The Kitchen Cafe

The Irish Times - Friday - The Ticket - - SEVEN DAYS | EATING OUT -

Gal­way City Mu­seum Gal­way face­­way

A cou­ple of ex­cla­ma­tion marks have made their way onto the menu at The Kitchen Cafe, which is housed in Gal­way City Mu­seum near The Span­ish Arch. There’s the at­ten­tion­grab­bing Hola! Cuban Ham & Cheese Sambo (¤8.50) and un­der the Hot Stuff! sec­tion of the menu, there’s a Dahl of the Day! (¤9).

When I catch up the cafe’s founder, Michelle Cre­han Ka­vanagh, over the phone af­ter a re­cent visit, I un­der­stand where those ex­cla­ma­tion marks are com­ing from. She is ex­tremely warm, open and gen­uinely ex­cited about work­ing with food.

Cre­han Ka­vanagh came to cook­ing late. She had been a stay-at-home Mum for most of her 30s, and it wasn’t un­til the year of her 40th birth­day that she de­cided to go back to col­lege. Though she had worked as a jour­nal­ist in her 20s, her love of cook­ing drew her to the To­tal Im­mer­sion Chef Pro­gramme (TICP) in GMIT.

“When I went up for the in­ter­view for the course, I thought I’d be laughed out of it,” Cre­han Ka­vanagh tells me. “But I told them I wouldn’t miss a day, I would work hard and I wasn’t go­ing to mess around. They gave me a place, and the day I put on my chef’s uni­form in GMIT, I knew that this was what I wanted to do.”

Af­ter col­lege, she worked with chef Jess Mur­phy at Cafe and Bar 8, which was Mur­phy’s project in Gal­way be­fore the cafe and restau­rant Kai. Cre­han Ka­vanagh worked with Mur­phy as a pas­try chef. “She was so sup­port­ive of me as a work­ing Mum and re­ally en­cour­aged me as a chef.”

Five years ago, the op­por­tu­nity to take over the cafe in the City Mu­seum of Gal­way came up and she opened The Kitchen. Her head chef, Gavin Glee­son, has been with her for over two years, and Cre­han Ka­vanagh de­vel­ops the menu with her staff. “We’re try­ing to use great Ir­ish in­gre­di­ents in an in­ter­na­tional way,” she ex­plains. “We might use Ir­ish her­itage pota­toes in a Swedish-style smoked salmon salad.”

There’s an ev­ery­day menu which never changes, and a daily spe­cials menu that changes ev­ery day, al­low­ing Cre­han Ka­vanagh and her team to ex­per­i­ment. “We have peo­ple who come in and wait for our spe­cials board to go up af­ter noon. They trust us to give us some­thing de­li­cious, whether it’s a ra­men or a Korean fried chicken sand­wich.”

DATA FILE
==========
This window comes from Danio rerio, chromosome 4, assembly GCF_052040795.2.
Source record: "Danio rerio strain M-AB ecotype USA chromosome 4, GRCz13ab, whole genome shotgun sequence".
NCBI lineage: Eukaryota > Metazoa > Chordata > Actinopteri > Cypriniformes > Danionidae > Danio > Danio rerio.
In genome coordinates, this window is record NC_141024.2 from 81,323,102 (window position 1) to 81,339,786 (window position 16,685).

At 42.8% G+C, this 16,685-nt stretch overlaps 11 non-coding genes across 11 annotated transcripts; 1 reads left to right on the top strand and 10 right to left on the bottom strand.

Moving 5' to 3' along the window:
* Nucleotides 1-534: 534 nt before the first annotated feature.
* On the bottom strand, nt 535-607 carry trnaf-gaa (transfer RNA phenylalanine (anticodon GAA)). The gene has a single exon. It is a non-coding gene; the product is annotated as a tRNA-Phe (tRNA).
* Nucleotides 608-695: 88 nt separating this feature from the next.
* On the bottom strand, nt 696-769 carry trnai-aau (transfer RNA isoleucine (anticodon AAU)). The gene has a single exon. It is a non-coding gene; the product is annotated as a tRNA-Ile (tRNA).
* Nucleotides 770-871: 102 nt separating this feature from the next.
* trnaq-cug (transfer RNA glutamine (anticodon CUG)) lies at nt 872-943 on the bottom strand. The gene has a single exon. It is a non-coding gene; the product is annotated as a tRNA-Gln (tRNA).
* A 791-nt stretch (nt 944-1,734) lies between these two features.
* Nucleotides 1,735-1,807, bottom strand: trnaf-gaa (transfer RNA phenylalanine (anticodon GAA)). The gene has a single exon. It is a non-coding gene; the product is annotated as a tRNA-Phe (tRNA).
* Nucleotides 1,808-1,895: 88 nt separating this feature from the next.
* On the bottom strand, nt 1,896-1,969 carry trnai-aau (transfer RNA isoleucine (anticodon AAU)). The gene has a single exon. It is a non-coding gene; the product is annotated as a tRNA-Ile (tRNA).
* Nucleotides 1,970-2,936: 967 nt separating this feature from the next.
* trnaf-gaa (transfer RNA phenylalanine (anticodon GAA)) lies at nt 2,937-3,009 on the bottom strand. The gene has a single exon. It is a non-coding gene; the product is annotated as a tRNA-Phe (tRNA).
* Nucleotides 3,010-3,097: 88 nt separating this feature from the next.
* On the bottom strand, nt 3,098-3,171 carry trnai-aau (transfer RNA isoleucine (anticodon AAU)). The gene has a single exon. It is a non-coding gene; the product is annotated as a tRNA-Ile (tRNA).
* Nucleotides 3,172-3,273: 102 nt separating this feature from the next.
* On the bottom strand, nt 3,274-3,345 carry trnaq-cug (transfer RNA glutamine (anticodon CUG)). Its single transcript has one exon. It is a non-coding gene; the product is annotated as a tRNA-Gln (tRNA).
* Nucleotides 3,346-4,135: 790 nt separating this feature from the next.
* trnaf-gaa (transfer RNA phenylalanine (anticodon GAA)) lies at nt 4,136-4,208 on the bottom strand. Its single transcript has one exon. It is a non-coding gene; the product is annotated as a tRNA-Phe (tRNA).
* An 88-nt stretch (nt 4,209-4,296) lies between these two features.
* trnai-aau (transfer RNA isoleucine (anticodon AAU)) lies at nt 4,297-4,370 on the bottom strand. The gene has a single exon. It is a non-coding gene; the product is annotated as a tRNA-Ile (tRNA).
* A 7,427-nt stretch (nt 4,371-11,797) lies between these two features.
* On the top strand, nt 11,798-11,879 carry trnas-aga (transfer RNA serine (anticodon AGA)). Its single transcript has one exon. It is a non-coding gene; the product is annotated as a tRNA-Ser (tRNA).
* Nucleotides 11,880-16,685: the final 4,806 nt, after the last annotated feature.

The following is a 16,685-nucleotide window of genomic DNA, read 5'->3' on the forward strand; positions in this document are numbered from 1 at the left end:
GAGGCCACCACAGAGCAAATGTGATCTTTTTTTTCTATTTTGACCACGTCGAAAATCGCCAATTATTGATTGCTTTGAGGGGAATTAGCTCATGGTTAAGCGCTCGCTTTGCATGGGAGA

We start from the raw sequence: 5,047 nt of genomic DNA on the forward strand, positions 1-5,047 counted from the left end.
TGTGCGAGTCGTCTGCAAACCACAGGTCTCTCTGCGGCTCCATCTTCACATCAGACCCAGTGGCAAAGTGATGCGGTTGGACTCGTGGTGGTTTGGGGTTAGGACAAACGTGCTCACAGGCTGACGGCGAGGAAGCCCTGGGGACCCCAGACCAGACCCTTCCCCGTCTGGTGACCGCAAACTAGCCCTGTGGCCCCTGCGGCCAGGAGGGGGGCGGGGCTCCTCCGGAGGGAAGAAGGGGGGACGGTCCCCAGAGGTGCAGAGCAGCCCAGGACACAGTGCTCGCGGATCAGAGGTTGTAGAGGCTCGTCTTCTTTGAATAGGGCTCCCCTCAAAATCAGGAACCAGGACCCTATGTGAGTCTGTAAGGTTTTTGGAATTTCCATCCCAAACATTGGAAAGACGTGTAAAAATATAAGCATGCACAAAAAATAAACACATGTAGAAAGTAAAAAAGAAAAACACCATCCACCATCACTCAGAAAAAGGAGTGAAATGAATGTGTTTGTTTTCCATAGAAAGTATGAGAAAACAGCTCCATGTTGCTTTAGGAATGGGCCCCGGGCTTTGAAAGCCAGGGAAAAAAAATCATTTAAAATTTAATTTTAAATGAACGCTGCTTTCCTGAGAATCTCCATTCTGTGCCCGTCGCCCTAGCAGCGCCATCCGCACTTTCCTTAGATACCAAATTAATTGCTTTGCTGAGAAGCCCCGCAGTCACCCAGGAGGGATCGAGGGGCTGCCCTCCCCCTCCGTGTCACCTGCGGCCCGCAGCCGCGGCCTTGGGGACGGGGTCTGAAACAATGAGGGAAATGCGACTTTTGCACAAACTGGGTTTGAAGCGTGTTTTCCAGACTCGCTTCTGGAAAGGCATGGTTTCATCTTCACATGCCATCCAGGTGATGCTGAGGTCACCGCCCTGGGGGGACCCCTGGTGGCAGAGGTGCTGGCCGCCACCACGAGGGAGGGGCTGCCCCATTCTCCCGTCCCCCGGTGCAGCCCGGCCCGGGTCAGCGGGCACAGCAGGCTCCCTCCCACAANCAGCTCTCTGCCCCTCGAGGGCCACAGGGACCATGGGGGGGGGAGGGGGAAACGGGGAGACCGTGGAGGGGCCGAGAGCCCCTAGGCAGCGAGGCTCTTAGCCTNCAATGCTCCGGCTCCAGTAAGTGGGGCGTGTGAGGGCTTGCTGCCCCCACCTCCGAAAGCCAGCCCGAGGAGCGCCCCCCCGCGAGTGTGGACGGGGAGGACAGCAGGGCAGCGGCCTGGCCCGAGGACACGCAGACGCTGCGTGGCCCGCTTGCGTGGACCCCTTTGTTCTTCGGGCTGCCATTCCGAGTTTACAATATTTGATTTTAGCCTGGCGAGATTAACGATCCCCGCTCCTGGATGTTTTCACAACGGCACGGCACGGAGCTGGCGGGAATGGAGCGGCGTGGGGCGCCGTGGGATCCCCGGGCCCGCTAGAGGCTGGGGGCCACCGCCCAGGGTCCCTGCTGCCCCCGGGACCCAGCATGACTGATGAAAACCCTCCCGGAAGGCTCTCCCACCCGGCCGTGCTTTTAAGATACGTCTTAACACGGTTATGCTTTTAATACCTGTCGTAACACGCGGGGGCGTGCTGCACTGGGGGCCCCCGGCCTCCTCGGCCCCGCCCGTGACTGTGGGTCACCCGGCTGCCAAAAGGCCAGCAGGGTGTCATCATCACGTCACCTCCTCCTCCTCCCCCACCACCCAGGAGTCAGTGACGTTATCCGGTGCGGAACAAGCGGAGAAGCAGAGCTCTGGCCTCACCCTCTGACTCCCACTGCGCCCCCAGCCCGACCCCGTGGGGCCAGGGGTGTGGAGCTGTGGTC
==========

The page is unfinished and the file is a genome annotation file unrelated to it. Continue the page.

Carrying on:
I have a glass of Belvoir rasp­berry and rose cor­dial (¤2.20) but I no­tice that there’s Hazel Moun­tain Hot Cho­co­late on of­fer, sup­plied by the beau­ti­ful Bur­ren-based bean-to-bar cho­co­late fac­tory. The soup of the day is a cur­ried cau­li­flower soup, and it’s a beau­ti­ful vel­vetty tex­ture (¤2 for a cup por­tion and ¤4.40 a bowl). For me, it could have ben­e­fited from even more spice and a kick of heat but it’s a good bowl of com­fort­ing soup.

The spe­cials look su­per, and I’m tempted by the cau­li­flower pakora salad (¤10) served with a turmeric, sumac and lemon yo­gurt dress­ing. In the end, the Good Grain Su­per Salad (¤8.75) from the ev­ery­day menu grabs me. The aj­var (an aubergine and red pep­per rel­ish) and the cumin and pa­prika seed crisp on the menu are enough ex­cla­ma­tions for me. For an ex­tra ¤2, I add a por­tion of crispy tofu, which is fried re­ally beau­ti­fully, main­tain­ing tofu’s vir­tu­ous, silky qual­i­ties but en­hanc­ing its per­son­al­ity with a crispy edge.

What makes the salad su­per spe­cial are the de­li­cious cumin and pa­prika seed crisps, thin crack­ers made up of a col­lec­tion of seeds. The whole salad, com­plete with quinoa and a sub­tle, crunchy slaw, is im­mensely en­joy­able.

What re­ally makes my visit, how­ever, is the staff. They’re re­ally warm, knowl­edge­able and ef­fi­cient. “I’m so lucky,” says Cre­han Ka­vanagh, when I tell her. “I be­lieve if you treat your staff well, that trans­fers to the cus­tomers.” Even without the ef­fu­sive ex­cla­ma­tion marks, it’s clear that this is a happy kitchen.

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